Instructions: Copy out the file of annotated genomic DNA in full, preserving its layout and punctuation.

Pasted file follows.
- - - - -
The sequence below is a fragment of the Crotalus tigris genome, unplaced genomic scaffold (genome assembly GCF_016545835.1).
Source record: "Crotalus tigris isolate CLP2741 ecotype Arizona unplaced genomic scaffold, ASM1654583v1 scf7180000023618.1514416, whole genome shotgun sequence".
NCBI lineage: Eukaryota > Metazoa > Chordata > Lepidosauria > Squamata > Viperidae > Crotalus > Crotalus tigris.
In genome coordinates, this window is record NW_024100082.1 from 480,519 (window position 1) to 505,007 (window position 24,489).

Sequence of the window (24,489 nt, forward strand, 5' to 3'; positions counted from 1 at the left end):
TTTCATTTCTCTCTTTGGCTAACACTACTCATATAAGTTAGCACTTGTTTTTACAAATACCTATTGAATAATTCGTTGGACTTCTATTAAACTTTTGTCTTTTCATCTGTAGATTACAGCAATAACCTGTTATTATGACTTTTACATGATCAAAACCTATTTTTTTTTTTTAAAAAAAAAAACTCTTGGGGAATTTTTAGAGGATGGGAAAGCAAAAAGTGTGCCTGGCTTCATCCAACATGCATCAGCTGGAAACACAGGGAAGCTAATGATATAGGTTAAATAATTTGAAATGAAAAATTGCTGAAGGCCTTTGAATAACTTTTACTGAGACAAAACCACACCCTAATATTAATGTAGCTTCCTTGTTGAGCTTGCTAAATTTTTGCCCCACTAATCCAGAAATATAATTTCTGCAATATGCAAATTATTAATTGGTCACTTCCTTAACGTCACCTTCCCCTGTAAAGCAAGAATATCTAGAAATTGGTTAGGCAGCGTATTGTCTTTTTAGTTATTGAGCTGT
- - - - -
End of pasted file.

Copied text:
The sequence below is a fragment of the Crotalus tigris genome, unplaced genomic scaffold (genome assembly GCF_016545835.1).
Source record: "Crotalus tigris isolate CLP2741 ecotype Arizona unplaced genomic scaffold, ASM1654583v1 scf7180000023618.1514416, whole genome shotgun sequence".
NCBI lineage: Eukaryota > Metazoa > Chordata > Lepidosauria > Squamata > Viperidae > Crotalus > Crotalus tigris.
In genome coordinates, this window is record NW_024100082.1 from 480,519 (window position 1) to 505,007 (window position 24,489).

Sequence of the window (24,489 nt, forward strand, 5' to 3'; positions counted from 1 at the left end):
TTTCATTTCTCTCTTTGGCTAACACTACTCATATAAGTTAGCACTTGTTTTTACAAATACCTATTGAATAATTCGTTGGACTTCTATTAAACTTTTGTCTTTTCATCTGTAGATTACAGCAATAACCTGTTATTATGACTTTTACATGATCAAAACCTATTTTTTTTTTTTAAAAAAAAAAACTCTTGGGGAATTTTTAGAGGATGGGAAAGCAAAAAGTGTGCCTGGCTTCATCCAACATGCATCAGCTGGAAACACAGGGAAGCTAATGATATAGGTTAAATAATTTGAAATGAAAAATTGCTGAAGGCCTTTGAATAACTTTTACTGAGACAAAACCACACCCTAATATTAATGTAGCTTCCTTGTTGAGCTTGCTAAATTTTTGCCCCACTAATCCAGAAATATAATTTCTGCAATATGCAAATTATTAATTGGTCACTTCCTTAACGTCACCTTCCCCTGTAAAGCAAGAATATCTAGAAATTGGTTAGGCAGCGTATTGTCTTTTTAGTTATTGAGCTGT